By Robyn Henderson, copywriter at Mediaworks on behalf of Omega Plastics
As government initiatives aim to reduce the amount of waste that goes to landfill, year on year, it becomes increasingly difficult to make sure businesses stick to the targets – and plastic becomes an ever increasing burden. Alongside gas-guzzling motors, plastic has been a target for many years now — but is it really as bad as it’s perceived?
Within this report, compiled by Omega Plastics, specialists in plastic injection moulding, it is explained how plastic can also help to have a positive impact on the environment.
Plastic over the years
Before the 21st century, recycling was not a necessity, nor was it a consideration within the public domain. However, thanks to a continued push to go green, we’re now more aware of the waste we produce.
Only 12.5% of household waste was recycled in 2001. This figure climbed to 44.9% in 2014, which, although it showed an incredible growth over the 13 years, is still short of the EU’s 50% by 2020 target.
Environmentally friendly living, as well as public attitudes towards the environment, are slowly changing our attitudes towards plastic production. Nowadays, companies actively look for recyclable plastics for their products and packaging, building an impressive corporate social responsibility to set them apart from their competitors. According to the British Plastics Federation, 29% of the plastic used in the UK is from recovered or recycled material.
Only certain types of plastic were recycled in the past. Now, as technology develops, recyclable plastics can be created, which serve the same purpose but are more environmentally friendly.
Technical advancements, as well as altered perceptions, have improved the plastics we create and how we deal with our individual end-of-life waste. In short, the impact has been reduced — plastic isn’t the same enemy as it has been in the past.
Improvements in plastic production
Based on what we already mentioned, there have been improved methods in the production of plastic, which have altered the impact of the creation of plastic on the environment. However, this isn’t just in terms of minimising waste.
Injection moulding is a popular manufacturing method, as multiple plastic products can be made with precision and efficiency. The process involves specialist machinery, which, because the plastic needs to be melted, can consume a lot of energy. However, over the past 10 years, machines have become more refined and now use between 20% and 50% less energy than they once did.
To help minimise the effects on the environment, this is an example of how plastic production has changed to minimise the effects to the environment.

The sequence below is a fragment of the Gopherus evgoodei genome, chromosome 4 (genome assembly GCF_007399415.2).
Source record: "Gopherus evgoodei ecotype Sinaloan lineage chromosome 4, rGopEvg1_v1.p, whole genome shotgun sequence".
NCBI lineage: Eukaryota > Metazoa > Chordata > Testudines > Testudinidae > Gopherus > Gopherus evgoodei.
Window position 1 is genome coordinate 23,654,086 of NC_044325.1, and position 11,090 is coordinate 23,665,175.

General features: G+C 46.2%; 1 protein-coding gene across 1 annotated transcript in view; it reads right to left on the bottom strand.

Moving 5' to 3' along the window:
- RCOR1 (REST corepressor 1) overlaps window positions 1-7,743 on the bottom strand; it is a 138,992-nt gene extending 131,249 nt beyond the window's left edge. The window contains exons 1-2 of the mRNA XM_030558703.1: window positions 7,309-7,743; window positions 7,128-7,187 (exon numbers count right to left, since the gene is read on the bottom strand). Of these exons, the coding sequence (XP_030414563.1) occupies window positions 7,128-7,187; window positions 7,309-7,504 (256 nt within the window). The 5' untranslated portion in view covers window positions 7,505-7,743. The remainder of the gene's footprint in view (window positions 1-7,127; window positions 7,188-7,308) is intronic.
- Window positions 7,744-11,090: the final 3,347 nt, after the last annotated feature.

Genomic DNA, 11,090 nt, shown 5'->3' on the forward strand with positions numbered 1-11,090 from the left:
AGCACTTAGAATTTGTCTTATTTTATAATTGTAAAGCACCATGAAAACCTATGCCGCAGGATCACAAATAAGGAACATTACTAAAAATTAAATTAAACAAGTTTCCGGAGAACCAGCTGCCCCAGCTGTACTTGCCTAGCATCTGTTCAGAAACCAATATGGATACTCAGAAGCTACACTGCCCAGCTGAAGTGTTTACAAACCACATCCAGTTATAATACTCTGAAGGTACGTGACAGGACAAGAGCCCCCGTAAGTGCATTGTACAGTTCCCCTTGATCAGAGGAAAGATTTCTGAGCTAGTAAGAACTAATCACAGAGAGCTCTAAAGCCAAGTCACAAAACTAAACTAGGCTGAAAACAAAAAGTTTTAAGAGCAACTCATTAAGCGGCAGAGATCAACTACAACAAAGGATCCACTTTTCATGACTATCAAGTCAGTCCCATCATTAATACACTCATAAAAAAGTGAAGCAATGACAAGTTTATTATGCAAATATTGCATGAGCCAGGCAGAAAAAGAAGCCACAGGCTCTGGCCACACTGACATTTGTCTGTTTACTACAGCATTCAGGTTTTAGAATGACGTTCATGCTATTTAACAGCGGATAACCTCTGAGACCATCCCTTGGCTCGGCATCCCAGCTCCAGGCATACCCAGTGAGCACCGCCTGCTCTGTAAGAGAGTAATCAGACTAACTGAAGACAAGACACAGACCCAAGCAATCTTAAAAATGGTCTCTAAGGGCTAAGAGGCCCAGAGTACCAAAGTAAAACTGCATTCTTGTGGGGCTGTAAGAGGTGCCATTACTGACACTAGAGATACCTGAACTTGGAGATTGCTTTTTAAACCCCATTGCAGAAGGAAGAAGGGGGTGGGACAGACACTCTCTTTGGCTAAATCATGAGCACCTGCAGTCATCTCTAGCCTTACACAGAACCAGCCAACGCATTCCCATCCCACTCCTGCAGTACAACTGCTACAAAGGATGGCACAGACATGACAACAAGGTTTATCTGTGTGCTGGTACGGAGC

Plastics are usually used in packaging throughout the UK. However, over time, plastic is being used in a number of different ways. While many may argue that this increased plastic consumption has a negative effect on the environment, it can actually prove beneficial in the long term.
As a good example, the motoring industry is beginning to use plastics more and more. Instead of using metal for the production of some parts, many car manufacturers are turning to polymers instead. Not only are these more affordable, they are lighter too, reducing the overall weight of the vehicle. This can have a positive impact on fuel efficiency and energy savings, minimising the use of fuels in the future.
During construction processes, plastics can also be used within building materials. Through using plastics to create insulation and double glazing, we are able to conserve heat and prevent the non-essential warming of homes and businesses.
Let’s not forget the plastic £5 note that became available on the 13th September 2016. The note, which features Sir Winston Churchill, is made from plastic rather than cotton paper. Plastic has been chosen to keep notes cleaner and more durable and make them harder to counterfeit. Notes will last for up to five years, and will be 15% smaller than existing notes, making the production process more energy-efficient.
Although some may question the eco-friendly qualities of plastics, it is now becoming increasingly apparent that plastics can offer numerous benefits, which help to minimise waste and further damage that impacts the environment. With increased technological advancements, plastics are set to become even more eco-friendly.